by Corey Hall
Artists have been trying to burn down the suburbs almost since the paint was dry on the first white picket fence, but few have managed to create such a completely mesmerizing conflagration as Sam Mendes. In adapting Richard Yates' incendiary 1961 novel — a touchstone for the bedroom anxieties of Carver and Cheever and dozens more — which spoke to postwar anxiety in much the same way as Mendes' debut American Beauty burst the happy bubble of the '90s, Mendes made a dynamite film, and found a vehicle to make old themes fresh, exciting and alive.
Much of that life comes from the brilliant re-teaming of Leonardo DiCaprio and Kate Winslet as Frank and April Wheeler, the seemingly quintessential young '50s couple, golden and perfect in all ways except those that matter; there's a glittering facade rotting from within. We get a brief, intoxicating glimpse of their meeting at a party, where they are turned on by each other's smarts and mystery, then flash forward to the claustrophobic, volatile marriage in which they've found themselves trapped.
The once-adventurous Frank is now a white-collar wage slave at the same soulless company where his father toiled in obscurity. He plugs away in cubicle jail to keep his pretty young family in comfy domestic seclusion. The work's unfulfilling, mostly because it's too easy for him — whether he's dashing off clever inter-company memos or casually seducing a doe-eyed gal from the secretarial pool. He doesn't act out of malice, simply instinct and boredom; he can hardly imagine what he wants for dinner let alone what shape his life will take.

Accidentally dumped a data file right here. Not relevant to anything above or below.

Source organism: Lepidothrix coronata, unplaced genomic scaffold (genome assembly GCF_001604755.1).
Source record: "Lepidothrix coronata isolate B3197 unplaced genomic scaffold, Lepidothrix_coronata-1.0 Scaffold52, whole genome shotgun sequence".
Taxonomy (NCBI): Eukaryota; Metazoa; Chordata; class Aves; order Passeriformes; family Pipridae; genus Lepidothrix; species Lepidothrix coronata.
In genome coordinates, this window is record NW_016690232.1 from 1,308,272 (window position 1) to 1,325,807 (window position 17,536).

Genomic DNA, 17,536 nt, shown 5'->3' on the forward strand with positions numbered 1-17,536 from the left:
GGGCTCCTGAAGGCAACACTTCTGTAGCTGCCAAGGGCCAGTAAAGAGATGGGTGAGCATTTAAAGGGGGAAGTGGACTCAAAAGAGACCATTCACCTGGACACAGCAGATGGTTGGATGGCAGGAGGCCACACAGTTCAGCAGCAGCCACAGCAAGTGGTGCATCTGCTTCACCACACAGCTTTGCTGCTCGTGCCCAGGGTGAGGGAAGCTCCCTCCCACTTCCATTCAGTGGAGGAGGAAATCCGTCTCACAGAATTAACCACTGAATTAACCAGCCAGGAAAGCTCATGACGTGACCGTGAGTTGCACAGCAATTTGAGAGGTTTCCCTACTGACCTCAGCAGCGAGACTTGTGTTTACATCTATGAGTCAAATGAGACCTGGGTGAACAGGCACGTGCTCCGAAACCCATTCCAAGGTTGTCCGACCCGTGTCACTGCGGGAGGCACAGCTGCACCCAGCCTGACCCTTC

Wife April, meanwhile, knows only shapes; the boxes within boxes piled up on the neat tree-lined streets that hem in her existence. She wants something else, something better, but in her own desperate, foolish hope she's no closer to the answers than he is. With her acting dreams dashed, and her other horizons dimming, she concocts an escape plan for them to Paris. There she'll work as a translator and Frank will find new inspiration. This crazy scheme lifts their spirits at first, but scares the neighbors, and gradually the fantasy slams into reality, and no amount of cocktails or infidelities can cover the bruise.
We've seen stories like this before, but we've rarely seen them so clearly; the exquisite period detail and Roger Deakins' gorgeous cinematography makes every dandelion sparkle. And the performances are all razor-sharp, from Zoe Kazan as the swoony secretary to Kathy Bates as the ceaselessly chipper realtor.
The true standout is Michael Shannon, as Bates' intense son. He's fresh from "the loony bin," though his only malady appears to be a gift for blunt truths, which he blurts with every sentence. Shannon streaks through the movie comet-like, and he'd derail the chemistry of lesser actors, but the leads are in superb form. DiCaprio seethes with hollow rage, a scrappy little marionette in a gray flannel suit trying to keep his head up, as Winslet slashes and claws, sinking further into a depression he can't fathom. Perhaps Revolutionary Road isn't the last word on suburban angst, but it says so much about these people, these poor, beautiful, doomed fools frozen in immaculate mid-century amber.
Corey Hall writes about film for Metro Times. Send comments to email@example.com.